Associations with steamships today are often colored by the most infamous steamship of all—the Titanic. The tragedy of the Titanic brought public awareness to the stark differences in treatment of those on board, with deadly consequences for the poorer classes. While the steamships arriving in Golden Age Fernandina were not as severely stratified, the information we have about the experience of taking a Mallory line ship is in line with the class-based society of Victorian America. A first-class ticket, which included multi-course meals and a private suite, cost $23 at the time—approximately $750 today. In comparison, a steerage-class ticket, which was typically purchased by working-class Americans and immigrants, cost $12 (approximately $400 today). Steerage passengers typically slept in communal rooms with limited bedding and ate much less lavishly.

A first-class menu from one of the Clyde lines’ Jacksonville ships illustrates the experience of voyaging on one of these ships. The menu, typical of Victorian-era lavishness, includes delicacies of the time, such as celery or consommé royale, a meat broth served with cubes of custard floating on top. Both of these foods were indicators of wealth, as celery (at the time) cost more than caviar and up to a pound of meat was used to cook every bowl of consommé. Dinner was served at 6:00pm daily on the boats, and steerage-class passengers ate in a separate dining area. While we do not have extensive documentation of the treatment of steerage passengers coming to Fernandina, reports of Mallory shipwrecks sinking throughout the late 19th century tell the same story time and again—60 to 85% of the reported casualties in these accidents were from the steerage classes, indicating a higher value placed on the lives of first-class passengers by the company. Evidence of poorer peoples’ experiences are historically less likely to be documented and survive, so it can be difficult for historians to get a clear answers. Because of Fernandina’s turn-of-the-century status as Florida’s first resort town, connected to the flourishing shipping port of Jacksonville, surviving accounts of steamship voyages here are either from those wealthy enough to afford a vacation or from cargo companies.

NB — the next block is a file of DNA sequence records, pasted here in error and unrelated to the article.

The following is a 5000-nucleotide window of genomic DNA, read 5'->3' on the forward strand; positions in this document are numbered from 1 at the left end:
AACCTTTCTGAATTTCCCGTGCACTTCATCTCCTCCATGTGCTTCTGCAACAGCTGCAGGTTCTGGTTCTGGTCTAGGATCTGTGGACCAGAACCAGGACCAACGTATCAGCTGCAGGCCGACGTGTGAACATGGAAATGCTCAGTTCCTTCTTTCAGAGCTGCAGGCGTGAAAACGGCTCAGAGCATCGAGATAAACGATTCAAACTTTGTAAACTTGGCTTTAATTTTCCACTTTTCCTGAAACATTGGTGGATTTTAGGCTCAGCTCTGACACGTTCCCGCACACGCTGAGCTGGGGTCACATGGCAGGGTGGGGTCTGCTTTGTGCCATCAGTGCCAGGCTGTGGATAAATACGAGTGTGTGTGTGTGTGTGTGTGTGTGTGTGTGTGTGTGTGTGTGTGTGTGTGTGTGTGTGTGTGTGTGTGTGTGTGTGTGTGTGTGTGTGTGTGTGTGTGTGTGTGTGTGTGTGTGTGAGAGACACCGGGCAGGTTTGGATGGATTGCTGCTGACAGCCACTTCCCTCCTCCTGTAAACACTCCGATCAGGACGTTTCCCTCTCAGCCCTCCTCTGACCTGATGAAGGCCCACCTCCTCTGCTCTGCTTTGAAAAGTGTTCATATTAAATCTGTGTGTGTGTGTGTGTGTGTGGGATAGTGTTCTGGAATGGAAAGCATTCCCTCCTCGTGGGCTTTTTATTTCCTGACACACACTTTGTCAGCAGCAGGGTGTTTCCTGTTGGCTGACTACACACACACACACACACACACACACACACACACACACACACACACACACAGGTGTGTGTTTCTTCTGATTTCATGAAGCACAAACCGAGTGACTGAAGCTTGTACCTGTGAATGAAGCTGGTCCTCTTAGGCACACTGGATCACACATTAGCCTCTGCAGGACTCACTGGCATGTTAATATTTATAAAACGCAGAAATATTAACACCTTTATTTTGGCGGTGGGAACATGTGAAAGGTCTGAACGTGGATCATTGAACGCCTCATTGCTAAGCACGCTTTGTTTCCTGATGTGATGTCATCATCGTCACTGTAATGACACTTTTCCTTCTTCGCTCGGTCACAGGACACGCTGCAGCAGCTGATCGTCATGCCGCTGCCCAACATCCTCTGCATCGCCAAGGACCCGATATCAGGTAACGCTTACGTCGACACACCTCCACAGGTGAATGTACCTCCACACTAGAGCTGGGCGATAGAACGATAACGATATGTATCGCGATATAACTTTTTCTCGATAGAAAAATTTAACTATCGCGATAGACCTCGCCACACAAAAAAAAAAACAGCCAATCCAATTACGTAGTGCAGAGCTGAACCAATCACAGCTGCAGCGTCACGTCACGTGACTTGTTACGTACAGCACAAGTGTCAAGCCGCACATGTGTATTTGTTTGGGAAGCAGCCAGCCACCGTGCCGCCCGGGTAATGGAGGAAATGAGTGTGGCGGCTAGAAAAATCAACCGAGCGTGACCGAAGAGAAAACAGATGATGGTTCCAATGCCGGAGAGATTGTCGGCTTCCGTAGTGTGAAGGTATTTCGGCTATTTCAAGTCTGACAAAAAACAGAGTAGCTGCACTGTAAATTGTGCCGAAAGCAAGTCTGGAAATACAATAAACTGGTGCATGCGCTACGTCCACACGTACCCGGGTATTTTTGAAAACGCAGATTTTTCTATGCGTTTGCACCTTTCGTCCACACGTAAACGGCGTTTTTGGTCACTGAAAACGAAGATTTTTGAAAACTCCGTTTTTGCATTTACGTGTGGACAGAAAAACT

Mallory steamship line office in Fernandina. Local agents of the Mallory line were Chas Davies and R.W. Southwick.

The wealth and new arrivals that came to Fernandina via steamship helped spur the Golden Age of Fernandina, transforming the local economy and building the foundation of the modern tourism industry. Passengers included out-of-state residents getting their first taste of Florida via Fernandina, as well as also Floridians arriving from elsewhere in the state. The Mallory line advertised that interested Floridians could use the Florida Central and Peninsular Railroad—an 1893 descendant of David Yulee’s railroad from Fernandina to Cedar Key— to reach “the largest, most beautiful and deepest harbor on the coast of Florida”, before departing on their steamships. The above image from the 1880’s shows the local employees who ran the Mallory Steamship office in town. The undeveloped land behind the office gives the viewer a sense of how rural Fernandina was at the dawn of its Golden Age, although that rurality did not dissuade cosmopolitan travelers from using Fernandina’s port—local rail lines connected Fernandina’s depot (nicknamed “Steamers Wharf”) with Bay Street in downtown Jacksonville.

The halcyon days of steamships faded as the Golden Age of Fernandina came to an end. By the turn of the 20th century, the dedicated Mallory steamship docks in Fernandina’s harbor were used as loading docks for railroad crossties and lumber. The use of steamships to Amelia Island slowed with the expansion of Florida’s railroads. In 1893, rail connections were established between Jacksonville and another major Southeastern port, Savannah, and interest in Fernandina as a resort town waned with the establishment of Flagler’s railroad to new vacation destinations, such as Palm Beach and Miami. By 1940, only two round-trip voyages to Jacksonville on Mallory ships occurred, and the following year, the Clyde-Mallory docks in Jacksonville burned. By the end of the decade, the Clyde and Mallory lines were no longer in operation.